Rani Singh, Smith's former assistant, director of the Harry Smith Archives, and current Getty visiting scholar, observes that Smith's fascination with patterns infused all of his works. She describes him as a "proto-psychedelic . . . who saw the world through a grand schema of alchemical connections. It was this all-inclusive aesthetic--the desire to show how everything connects--that he felt best revealed the elemental structure of human existence."
With Smith's spirit in mind, the symposium will foster discussion among speakers including Crow, Marcus, Seeger, and Singh, as well as Robert Cantwell, author of several key works on American roots music; Stephen Fredman, a leading authority of 20th-century American poetry at the University of Notre Dame; Annette Michelson, often considered the dean of American cinema studies and a founding editor of October, New York University; William Mortiz, author of numerous works on avant-garde film, professor of film and video, California Institute of the Arts; Jonas Mekas, founder and director of Anthology Film Archives, New York; Luc Sante, author of Low Life, Evidence, and The Factory of Facts; and P. Adams Sitney, renowned authority on avant-garde film and professor of visual arts at Princeton University.
The listening and video stations will feature newly preserved materials from the Harry Smith Archives. Audio tracks from Smith's Materials for Study of the Religion and Culture of the Lower East Side and the Anthology of American Folk Music, a display of the original art from the anthology, and video selections from Harry Smith's films will be among the offerings.
On Friday, April 20, the first day of the symposium, the program features both discussion and a special performance with film and slide accompaniment by jazz artist and founder of the Modern Jazz Quartet, Percy Heath; his brother Albert "Tootie" Heath, and pianist Gerald Wiggins. The day culminates at 7:30 p.m. with a free film screening of rare Smith films. Along with contemporaries Kenneth Anger, Jordan Belson, and Oskar Fischinger, Smith was considered one of America's leading experimental filmmakers. He would often hand-paint directly on film creating unique, complex compositions that have been interpreted as investigations of conscious and unconscious mental processes. Selections in the screening range from the hand-painted Early Abstractions to his autobiographical travelogue Late Superimpositions and the seldom seen Film #16 Oz: The Tin Woodsman's Dream.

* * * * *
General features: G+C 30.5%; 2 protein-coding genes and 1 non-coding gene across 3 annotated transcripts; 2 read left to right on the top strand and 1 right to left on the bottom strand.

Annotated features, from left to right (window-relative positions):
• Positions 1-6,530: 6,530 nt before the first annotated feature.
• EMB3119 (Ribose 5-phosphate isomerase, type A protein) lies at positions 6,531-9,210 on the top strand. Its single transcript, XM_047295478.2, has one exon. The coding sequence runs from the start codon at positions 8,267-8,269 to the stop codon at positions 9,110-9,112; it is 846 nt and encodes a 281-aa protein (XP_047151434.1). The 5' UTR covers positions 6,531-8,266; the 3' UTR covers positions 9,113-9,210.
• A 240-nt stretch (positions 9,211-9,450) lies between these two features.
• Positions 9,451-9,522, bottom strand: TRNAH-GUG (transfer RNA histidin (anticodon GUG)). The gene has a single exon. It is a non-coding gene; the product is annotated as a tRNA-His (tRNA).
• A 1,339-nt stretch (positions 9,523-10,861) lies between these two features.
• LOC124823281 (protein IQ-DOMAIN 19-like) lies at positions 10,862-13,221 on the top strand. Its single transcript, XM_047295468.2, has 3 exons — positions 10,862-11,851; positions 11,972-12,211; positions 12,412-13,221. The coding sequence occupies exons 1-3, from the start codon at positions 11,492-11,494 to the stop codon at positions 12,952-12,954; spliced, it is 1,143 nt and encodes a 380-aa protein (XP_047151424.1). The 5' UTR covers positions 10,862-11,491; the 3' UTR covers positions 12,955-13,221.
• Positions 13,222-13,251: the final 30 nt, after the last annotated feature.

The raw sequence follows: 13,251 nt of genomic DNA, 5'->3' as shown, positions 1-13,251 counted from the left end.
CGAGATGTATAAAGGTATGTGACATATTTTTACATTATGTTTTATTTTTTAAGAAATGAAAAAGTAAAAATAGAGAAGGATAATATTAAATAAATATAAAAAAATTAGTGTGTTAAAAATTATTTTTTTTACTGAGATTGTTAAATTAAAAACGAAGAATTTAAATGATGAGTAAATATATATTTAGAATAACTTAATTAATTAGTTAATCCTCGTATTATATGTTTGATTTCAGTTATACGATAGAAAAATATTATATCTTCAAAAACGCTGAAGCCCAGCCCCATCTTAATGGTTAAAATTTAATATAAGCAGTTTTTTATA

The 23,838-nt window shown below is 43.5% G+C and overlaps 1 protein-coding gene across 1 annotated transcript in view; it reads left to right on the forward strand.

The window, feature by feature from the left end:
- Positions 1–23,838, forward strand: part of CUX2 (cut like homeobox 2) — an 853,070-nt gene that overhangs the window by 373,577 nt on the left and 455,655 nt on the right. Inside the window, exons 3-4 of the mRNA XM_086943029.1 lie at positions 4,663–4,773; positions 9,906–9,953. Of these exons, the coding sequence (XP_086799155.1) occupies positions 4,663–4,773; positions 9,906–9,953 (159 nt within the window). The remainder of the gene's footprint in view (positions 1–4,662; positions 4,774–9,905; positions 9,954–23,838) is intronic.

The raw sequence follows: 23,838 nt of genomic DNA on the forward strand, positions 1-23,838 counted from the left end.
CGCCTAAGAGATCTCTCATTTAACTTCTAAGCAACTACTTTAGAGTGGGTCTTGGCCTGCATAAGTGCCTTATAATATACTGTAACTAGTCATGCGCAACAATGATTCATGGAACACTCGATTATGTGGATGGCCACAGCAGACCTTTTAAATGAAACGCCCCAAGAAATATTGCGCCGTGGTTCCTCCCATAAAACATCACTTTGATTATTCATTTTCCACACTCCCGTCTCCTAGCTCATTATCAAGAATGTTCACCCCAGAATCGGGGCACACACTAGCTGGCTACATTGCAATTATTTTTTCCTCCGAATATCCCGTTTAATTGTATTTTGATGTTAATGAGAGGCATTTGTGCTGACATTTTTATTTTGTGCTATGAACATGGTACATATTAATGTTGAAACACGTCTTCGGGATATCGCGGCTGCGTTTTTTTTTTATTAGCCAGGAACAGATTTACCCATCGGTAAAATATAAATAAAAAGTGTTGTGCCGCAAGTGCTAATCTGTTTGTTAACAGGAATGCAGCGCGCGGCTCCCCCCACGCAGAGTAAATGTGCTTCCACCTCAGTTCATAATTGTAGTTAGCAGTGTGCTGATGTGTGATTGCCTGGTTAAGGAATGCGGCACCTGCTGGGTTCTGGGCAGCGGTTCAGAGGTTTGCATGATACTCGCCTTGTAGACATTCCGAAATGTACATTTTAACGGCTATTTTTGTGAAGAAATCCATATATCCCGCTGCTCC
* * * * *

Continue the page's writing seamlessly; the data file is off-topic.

On Saturday, April 21, the discussion continues throughout the day and culminates at 7:30 p.m. with "No Depression in Heaven: An Exploration of Smith's Anthology of American Folk Music," an acoustic concert featuring Robert Lockwood, Jr., Geoff Muldaur, the Handsome Family, and other special guests. Presented in collaboration with noted producer Hal Willner, this will be a special tribute to Smith's legendary compilation recording.
Ticket and Reservation Information:
The Avant-Garde in the American Vernacular Symposium and Film Screening:
For reservations for the symposium and film screening, or more information on Harry Smith or the Getty Research Institute, call the Getty Center at 310-440-7300 or log on to www.getty.edu/research. These two events are free, but reservations are required. Information on Smith is also available at www.harrysmitharchives.com.
"No Depression in Heaven: An Exploration of Smith's Anthology of American Folk Music" Concert
This acoustic music concert is produced by the J. Paul Getty Museum in collaboration with noted producer Hal Willner. Tickets are $25 for students and $30 for the general public and are available through Tickets L.A. at 323-655-8587
Tickets to "Hal Willner's Harry Smith Project" at UCLA are available for $70, $50, $30, and $15 (UCLA students with valid I.D.) at the UCLA Central Ticket Office in the James West Alumni Center, online at www.performingarts.ucla.edu, and at all Ticketmaster outlets. For more information or to charge by phone, call 310-825-2101. For UCLA concert press information contact Renee Johnson at 310-825-5202.